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A man buys numerous bottles of liquor after India relaxed restrictions on the sale of alcohol earlier in May, amid concerns about the financial impact of lost revenue. But increased alcohol consumption has led to a rise in domestic abuse, women’s groups say. Photo: EPA-EFE

India’s resumption of alcohol sales during lockdown is fuelling a rise in domestic violence

  • When India imposed its strict coronavirus lockdown in March, alcohol sales were not allowed. But 41 days later, it allowed stores to reopen
  • Women’s groups say there has been a rise in reports of abuse, with several groups protesting outside liquor stores
A few days ago, Jaidevi Kashyap had to dial 100, India’s emergency police helpline number. Her husband was drunk and had slapped their son in a fit of rage, and broken a fan, lights and furniture. Then he started beating her.
Domestic violence is nothing new for this 39-year-old Delhi resident, but she said her husband’s abuse abated when India went into lockdown in March and alcohol sales were banned.

“It happened only after he got access to alcohol,” she said. “Please get liquor shops closed, at least during the lockdown.”

People buy alcohol after the Indian government relaxed its restrictions on alcohol sales during the Covid-19 lockdown. Photo: EPA-EFE
India initially listed alcohol as a non-essential commodity and prohibited its sale during its extensive coronavirus containment measures. But 41 days into the strict lockdown, the government relented amid concerns over lost tax revenue, and allowed liquor stores to reopen countrywide except in containment zones, imposing a special “corona tax” of 70 per cent in some places.

As soon as that happened, people like Kashyap’s husband rushed to horde liquor, apparently paying much higher prices than usual.

Kashyap is worried about her family’s finances. Her husband lost his job as a skilled labourer during the lockdown, and now he is spending their savings on alcohol too. She is not sure what caused his outburst, but said he recently lost 60,000 rupees (around US$800) in a bet.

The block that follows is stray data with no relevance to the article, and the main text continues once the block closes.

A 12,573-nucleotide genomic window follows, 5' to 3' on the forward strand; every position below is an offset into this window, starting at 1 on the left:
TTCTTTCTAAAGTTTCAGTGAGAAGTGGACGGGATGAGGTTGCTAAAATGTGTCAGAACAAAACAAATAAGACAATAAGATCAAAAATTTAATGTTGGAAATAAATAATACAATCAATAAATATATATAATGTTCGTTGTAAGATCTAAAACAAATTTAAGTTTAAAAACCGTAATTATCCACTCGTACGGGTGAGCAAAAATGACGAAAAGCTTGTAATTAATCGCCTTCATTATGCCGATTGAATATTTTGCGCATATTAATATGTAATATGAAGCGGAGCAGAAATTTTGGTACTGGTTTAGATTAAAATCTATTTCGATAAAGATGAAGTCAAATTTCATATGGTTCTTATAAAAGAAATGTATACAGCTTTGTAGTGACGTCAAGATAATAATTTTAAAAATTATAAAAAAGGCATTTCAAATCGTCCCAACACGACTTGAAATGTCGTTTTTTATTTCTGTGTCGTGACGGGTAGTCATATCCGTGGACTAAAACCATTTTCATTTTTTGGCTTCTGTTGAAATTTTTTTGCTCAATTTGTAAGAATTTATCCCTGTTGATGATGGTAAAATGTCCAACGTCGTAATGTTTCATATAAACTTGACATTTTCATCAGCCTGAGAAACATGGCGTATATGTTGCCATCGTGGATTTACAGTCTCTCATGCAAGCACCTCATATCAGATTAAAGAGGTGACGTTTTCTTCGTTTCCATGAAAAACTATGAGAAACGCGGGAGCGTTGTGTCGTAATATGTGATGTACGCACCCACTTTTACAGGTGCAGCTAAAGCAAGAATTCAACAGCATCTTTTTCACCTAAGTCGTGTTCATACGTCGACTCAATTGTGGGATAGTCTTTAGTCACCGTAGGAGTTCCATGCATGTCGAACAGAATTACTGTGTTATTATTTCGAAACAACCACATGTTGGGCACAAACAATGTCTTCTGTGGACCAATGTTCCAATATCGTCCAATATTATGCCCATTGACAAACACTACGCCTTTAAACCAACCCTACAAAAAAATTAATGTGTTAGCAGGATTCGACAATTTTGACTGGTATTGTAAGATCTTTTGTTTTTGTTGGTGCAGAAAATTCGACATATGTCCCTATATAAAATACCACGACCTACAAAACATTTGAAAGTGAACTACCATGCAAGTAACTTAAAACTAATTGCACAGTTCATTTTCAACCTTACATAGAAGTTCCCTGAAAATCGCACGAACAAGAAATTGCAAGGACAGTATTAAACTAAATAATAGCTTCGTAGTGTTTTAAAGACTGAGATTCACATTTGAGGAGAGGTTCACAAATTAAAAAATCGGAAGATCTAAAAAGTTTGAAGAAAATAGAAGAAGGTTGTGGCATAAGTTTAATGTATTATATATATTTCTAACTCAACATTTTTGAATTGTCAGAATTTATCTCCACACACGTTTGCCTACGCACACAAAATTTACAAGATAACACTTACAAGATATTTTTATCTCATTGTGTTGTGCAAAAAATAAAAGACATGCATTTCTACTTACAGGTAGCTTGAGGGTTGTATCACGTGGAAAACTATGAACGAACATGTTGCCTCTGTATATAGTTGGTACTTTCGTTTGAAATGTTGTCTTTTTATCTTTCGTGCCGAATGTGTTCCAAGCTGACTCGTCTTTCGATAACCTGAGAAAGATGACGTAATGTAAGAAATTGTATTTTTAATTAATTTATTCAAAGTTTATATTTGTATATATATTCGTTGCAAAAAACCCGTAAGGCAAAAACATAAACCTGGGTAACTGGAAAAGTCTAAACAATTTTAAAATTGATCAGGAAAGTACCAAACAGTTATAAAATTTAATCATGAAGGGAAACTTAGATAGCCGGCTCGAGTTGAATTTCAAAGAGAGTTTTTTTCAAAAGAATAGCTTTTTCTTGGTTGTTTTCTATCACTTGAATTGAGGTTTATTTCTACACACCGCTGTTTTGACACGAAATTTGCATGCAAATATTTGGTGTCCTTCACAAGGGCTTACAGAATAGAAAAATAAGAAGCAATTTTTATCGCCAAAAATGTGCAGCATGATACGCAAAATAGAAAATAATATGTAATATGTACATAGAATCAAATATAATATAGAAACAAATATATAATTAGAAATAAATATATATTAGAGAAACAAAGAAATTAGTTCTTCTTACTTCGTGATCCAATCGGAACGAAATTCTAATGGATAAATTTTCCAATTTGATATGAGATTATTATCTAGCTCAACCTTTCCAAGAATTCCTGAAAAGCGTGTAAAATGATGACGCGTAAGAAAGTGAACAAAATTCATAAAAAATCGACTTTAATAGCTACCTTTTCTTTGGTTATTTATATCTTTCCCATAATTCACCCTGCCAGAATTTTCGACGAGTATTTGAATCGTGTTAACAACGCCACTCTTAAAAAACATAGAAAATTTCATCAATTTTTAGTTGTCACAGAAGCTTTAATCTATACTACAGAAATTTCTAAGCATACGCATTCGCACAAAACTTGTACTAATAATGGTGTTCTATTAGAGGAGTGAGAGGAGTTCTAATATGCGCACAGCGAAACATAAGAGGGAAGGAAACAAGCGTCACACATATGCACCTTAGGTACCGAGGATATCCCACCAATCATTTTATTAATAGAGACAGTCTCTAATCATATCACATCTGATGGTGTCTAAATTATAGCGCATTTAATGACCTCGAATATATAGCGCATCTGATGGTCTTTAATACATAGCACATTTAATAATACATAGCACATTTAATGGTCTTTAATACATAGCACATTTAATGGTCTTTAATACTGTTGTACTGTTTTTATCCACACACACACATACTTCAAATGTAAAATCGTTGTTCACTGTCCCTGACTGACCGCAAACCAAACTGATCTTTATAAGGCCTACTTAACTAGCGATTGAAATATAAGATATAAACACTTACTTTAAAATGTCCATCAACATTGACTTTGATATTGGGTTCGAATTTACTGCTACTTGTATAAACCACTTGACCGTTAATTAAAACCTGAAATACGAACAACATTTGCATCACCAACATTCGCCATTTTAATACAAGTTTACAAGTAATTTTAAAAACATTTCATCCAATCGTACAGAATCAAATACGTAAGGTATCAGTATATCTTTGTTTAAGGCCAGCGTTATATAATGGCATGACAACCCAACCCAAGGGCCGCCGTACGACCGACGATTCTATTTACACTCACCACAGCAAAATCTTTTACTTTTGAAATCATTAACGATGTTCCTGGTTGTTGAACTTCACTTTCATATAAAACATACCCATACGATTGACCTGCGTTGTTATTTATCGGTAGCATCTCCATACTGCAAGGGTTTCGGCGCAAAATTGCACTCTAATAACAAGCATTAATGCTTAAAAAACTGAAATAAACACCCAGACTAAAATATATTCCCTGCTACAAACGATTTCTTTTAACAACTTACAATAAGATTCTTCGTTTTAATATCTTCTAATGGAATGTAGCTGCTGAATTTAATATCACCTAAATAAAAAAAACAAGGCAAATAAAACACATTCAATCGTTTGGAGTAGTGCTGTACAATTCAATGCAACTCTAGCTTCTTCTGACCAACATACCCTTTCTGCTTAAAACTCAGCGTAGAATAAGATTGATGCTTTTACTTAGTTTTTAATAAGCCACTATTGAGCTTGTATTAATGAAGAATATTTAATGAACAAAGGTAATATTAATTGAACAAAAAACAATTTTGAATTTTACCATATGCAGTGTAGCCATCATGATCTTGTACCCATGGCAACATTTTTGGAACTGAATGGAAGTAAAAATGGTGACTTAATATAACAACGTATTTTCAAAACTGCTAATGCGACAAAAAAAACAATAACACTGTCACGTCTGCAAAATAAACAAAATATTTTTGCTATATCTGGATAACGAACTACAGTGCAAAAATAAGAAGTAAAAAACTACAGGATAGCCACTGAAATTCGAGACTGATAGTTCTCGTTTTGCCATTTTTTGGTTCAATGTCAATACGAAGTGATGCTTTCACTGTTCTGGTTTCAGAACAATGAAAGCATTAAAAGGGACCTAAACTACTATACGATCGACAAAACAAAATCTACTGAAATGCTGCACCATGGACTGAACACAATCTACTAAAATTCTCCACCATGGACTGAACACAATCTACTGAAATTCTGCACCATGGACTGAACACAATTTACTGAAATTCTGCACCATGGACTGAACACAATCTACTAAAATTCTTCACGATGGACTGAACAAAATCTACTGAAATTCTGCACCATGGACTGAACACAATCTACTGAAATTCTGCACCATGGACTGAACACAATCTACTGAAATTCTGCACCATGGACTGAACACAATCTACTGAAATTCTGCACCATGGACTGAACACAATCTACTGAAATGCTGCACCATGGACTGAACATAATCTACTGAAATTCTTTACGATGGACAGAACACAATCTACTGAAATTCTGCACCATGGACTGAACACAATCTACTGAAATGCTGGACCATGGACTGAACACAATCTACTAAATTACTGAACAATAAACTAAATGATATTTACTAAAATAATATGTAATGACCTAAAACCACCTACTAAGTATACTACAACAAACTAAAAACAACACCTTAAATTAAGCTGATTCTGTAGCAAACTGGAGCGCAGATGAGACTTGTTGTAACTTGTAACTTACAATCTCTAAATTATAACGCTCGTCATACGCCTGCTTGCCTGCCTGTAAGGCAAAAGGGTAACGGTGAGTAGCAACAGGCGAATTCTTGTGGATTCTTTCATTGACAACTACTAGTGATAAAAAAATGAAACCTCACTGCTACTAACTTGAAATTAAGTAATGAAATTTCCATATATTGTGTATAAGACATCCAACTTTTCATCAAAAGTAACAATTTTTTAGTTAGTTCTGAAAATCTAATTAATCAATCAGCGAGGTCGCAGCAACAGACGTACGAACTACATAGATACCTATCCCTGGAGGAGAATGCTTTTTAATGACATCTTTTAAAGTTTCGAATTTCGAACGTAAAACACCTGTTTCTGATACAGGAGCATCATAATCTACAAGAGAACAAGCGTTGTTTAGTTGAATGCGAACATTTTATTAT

Several studies, including one in Aids and Behaviour journal, have found that gender-based violence against married women in India is exacerbated by alcohol use. Poonam, a gender activist in Delhi, said she was recently contacted by two women who said their husbands had beaten them after they had been drinking.

“We had already been receiving dozens of distress calls from women locked in with their abusive partners. Now this number is expected to surge,” she said.

A woman and her daughter wait for transport to take them home to Uttar Pradesh, after a limited reopening of India's giant rail network following a nearly seven-week lockdown. Photo: Reuters

India’s National Commission for Women said it had received 587 complaints from women between March 23 and April 16, of which 239 were related to domestic violence. The government has set up over 50 helplines to register such complaints.

But women’s rights activist Madhu Bala said this data is nowhere close to the real number of women facing abuse every day.

Domestic violence comes to a head in locked-down India

“Most of these helpline numbers offer paid services and the women belonging to lower income groups or those employed in unorganised sectors may not have the money to recharge their cellphones,” she said. “At a time when they are not able to buy a simple antibiotic, how are they supposed to make calls and send emails?

“Besides, a large number of women live in cramped spaces, with their families having all of a room to call home,” she added.

An Indian woman wearing a mask walks in front of graffiti in Bangalore. Photo: EPA-EFE

“They are scared of calling the authorities. I am hearing about so many women being beaten up by their husbands after getting caught either by family or neighbours while making calls. And even when they manage to call, they don’t necessarily get help. Many women have reported being yelled at and sent back home by cops, who are entrusted with enforcing the lockdown,” she said.


After the Indian government relaxed restrictions on alcohol sales, several groups of women gathered outside liquor shops in different states to protest. Some even got arrested.

India extends coronavirus lockdown until May 31 after cases surge

Rani Kumari, who lives in a resettlement colony in Delhi, said she witnesses drunken brawls in her neighbourhood almost every day.


“My neighbour regularly beats up his wife after drinking. The other day, he made a ruckus at 4.30 in the morning. On another occasion, I saw him fighting with three other men from my terrace. All of them were in an inebriated state,” she said. “We live in such cramped spaces and these brawls and the unmanaged crowd at liquor shops put all of us at risk.”

She recently wrote to the police, urging them not to allow her neighbourhood liquor shops to open. Around 60 other people in her colony did the same, including Amit Awasthi. He said the police have so far been supportive, and that nearby liquor shops are shut. But men like Rani’s neighbour anyway find ways to smuggle the liquor in.

India eases coronavirus lockdown, leading to brawls outside liquor stores

Madhu pointed out that alcohol use is not the cause of domestic violence, but it does make it worse.


“When the government was preparing for the lockdown, did the thought of women who regularly face abuse at home even cross their minds? If you didn’t feel the need to issue specific guidelines and sensitise the police, then you either lack empathy or do not know the reality of the women in the country,” she said.

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